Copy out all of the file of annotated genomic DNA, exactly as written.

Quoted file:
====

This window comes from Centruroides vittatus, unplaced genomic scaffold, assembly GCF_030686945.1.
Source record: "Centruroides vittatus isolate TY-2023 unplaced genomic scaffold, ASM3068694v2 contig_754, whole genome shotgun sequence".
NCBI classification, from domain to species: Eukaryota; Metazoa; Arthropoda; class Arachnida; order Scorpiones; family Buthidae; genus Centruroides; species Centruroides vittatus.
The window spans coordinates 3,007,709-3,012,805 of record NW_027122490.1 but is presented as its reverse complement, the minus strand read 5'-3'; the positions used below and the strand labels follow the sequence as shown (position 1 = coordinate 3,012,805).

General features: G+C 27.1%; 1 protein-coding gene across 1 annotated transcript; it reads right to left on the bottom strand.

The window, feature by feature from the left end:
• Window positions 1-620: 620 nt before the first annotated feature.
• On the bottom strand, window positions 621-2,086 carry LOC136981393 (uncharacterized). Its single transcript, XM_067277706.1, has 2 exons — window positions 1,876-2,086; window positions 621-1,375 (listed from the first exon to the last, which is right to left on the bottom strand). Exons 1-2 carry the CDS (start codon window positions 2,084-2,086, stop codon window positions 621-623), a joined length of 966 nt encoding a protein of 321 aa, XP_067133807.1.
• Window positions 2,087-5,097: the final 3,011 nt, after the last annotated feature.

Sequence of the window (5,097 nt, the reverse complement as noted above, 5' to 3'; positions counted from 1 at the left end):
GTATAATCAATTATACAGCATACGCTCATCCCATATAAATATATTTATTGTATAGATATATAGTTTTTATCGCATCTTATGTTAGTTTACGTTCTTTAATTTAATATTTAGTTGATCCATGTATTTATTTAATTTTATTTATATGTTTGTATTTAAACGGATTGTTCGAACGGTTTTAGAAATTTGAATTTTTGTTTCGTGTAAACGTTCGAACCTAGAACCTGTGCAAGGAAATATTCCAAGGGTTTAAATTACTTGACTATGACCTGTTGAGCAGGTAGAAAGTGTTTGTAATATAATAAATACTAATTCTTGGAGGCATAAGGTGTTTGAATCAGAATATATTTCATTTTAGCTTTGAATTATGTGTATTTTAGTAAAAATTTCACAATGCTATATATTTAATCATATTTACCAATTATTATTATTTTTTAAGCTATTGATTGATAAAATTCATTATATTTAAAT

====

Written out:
This window comes from Centruroides vittatus, unplaced genomic scaffold, assembly GCF_030686945.1.
Source record: "Centruroides vittatus isolate TY-2023 unplaced genomic scaffold, ASM3068694v2 contig_754, whole genome shotgun sequence".
NCBI classification, from domain to species: Eukaryota; Metazoa; Arthropoda; class Arachnida; order Scorpiones; family Buthidae; genus Centruroides; species Centruroides vittatus.
The window spans coordinates 3,007,709-3,012,805 of record NW_027122490.1 but is presented as its reverse complement, the minus strand read 5'-3'; the positions used below and the strand labels follow the sequence as shown (position 1 = coordinate 3,012,805).

General features: G+C 27.1%; 1 protein-coding gene across 1 annotated transcript; it reads right to left on the bottom strand.

The window, feature by feature from the left end:
• Window positions 1-620: 620 nt before the first annotated feature.
• On the bottom strand, window positions 621-2,086 carry LOC136981393 (uncharacterized). Its single transcript, XM_067277706.1, has 2 exons — window positions 1,876-2,086; window positions 621-1,375 (listed from the first exon to the last, which is right to left on the bottom strand). Exons 1-2 carry the CDS (start codon window positions 2,084-2,086, stop codon window positions 621-623), a joined length of 966 nt encoding a protein of 321 aa, XP_067133807.1.
• Window positions 2,087-5,097: the final 3,011 nt, after the last annotated feature.

Sequence of the window (5,097 nt, the reverse complement as noted above, 5' to 3'; positions counted from 1 at the left end):
GTATAATCAATTATACAGCATACGCTCATCCCATATAAATATATTTATTGTATAGATATATAGTTTTTATCGCATCTTATGTTAGTTTACGTTCTTTAATTTAATATTTAGTTGATCCATGTATTTATTTAATTTTATTTATATGTTTGTATTTAAACGGATTGTTCGAACGGTTTTAGAAATTTGAATTTTTGTTTCGTGTAAACGTTCGAACCTAGAACCTGTGCAAGGAAATATTCCAAGGGTTTAAATTACTTGACTATGACCTGTTGAGCAGGTAGAAAGTGTTTGTAATATAATAAATACTAATTCTTGGAGGCATAAGGTGTTTGAATCAGAATATATTTCATTTTAGCTTTGAATTATGTGTATTTTAGTAAAAATTTCACAATGCTATATATTTAATCATATTTACCAATTATTATTATTTTTTAAGCTATTGATTGATAAAATTCATTATATTTAAAT